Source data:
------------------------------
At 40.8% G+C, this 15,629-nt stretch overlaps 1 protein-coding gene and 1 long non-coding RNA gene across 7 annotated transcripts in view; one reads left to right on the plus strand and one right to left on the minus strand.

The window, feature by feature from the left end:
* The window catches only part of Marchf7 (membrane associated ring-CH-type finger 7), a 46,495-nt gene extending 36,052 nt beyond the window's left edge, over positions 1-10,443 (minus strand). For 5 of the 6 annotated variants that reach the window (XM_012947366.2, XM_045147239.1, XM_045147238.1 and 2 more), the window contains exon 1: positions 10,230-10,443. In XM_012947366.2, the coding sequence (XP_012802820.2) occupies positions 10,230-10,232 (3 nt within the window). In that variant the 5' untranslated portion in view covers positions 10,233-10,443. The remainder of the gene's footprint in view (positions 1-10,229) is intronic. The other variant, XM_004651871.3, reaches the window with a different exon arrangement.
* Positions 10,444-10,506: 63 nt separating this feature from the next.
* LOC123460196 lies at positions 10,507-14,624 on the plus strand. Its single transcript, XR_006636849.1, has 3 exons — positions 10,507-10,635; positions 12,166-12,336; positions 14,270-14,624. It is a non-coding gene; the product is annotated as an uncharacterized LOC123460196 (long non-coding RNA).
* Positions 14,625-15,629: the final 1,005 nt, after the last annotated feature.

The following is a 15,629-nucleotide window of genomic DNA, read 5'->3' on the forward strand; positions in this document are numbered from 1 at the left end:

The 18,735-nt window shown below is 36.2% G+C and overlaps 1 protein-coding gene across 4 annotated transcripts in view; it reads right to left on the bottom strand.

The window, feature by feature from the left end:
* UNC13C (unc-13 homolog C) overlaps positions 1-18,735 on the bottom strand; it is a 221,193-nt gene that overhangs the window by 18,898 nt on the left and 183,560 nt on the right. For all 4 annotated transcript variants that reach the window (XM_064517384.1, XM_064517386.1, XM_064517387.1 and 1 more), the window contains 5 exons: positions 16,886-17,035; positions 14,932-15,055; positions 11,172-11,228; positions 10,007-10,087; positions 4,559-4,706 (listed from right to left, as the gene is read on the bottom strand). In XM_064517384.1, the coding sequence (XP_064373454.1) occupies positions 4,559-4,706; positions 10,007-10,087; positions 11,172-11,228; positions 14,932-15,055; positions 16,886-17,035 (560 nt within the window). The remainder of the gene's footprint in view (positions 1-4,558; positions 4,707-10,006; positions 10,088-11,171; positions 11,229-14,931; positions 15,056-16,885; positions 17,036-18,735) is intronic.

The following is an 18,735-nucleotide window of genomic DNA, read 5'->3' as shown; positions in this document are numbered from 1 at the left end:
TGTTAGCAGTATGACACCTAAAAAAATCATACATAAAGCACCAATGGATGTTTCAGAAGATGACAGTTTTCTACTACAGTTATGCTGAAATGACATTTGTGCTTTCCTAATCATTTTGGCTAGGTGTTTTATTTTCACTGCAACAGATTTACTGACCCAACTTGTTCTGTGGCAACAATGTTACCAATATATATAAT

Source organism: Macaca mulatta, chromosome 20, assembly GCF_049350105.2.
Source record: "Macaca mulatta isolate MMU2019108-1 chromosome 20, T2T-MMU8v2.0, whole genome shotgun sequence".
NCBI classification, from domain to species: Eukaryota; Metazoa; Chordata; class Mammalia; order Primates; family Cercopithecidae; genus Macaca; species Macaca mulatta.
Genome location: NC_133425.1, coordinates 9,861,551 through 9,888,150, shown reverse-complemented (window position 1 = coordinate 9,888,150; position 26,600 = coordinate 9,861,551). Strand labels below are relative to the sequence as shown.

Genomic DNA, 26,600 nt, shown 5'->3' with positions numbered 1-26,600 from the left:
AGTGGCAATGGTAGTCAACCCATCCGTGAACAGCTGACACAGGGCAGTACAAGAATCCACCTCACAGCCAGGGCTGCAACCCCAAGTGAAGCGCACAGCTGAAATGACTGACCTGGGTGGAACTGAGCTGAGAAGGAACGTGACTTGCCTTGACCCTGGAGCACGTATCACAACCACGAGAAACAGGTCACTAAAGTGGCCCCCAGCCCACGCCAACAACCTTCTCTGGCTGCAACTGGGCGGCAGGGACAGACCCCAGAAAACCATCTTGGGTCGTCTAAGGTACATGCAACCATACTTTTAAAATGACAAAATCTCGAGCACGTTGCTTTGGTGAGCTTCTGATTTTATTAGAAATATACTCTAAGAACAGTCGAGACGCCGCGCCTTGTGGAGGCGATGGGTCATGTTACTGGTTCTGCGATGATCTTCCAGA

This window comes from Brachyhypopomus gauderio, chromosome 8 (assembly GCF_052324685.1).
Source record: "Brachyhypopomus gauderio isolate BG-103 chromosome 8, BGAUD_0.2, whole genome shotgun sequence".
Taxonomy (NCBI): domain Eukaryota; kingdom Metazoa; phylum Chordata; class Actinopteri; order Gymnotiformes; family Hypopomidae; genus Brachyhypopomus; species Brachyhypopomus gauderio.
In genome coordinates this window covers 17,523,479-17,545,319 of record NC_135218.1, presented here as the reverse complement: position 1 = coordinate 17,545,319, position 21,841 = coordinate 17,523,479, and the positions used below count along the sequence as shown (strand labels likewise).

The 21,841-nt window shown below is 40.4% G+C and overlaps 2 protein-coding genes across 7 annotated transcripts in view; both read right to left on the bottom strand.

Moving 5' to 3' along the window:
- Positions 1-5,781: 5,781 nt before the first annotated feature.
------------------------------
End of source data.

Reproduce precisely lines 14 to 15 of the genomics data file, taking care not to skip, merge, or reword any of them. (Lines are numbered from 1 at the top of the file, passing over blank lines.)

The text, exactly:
Source record: "Macaca mulatta isolate MMU2019108-1 chromosome 20, T2T-MMU8v2.0, whole genome shotgun sequence".
NCBI classification, from domain to species: Eukaryota; Metazoa; Chordata; class Mammalia; order Primates; family Cercopithecidae; genus Macaca; species Macaca mulatta.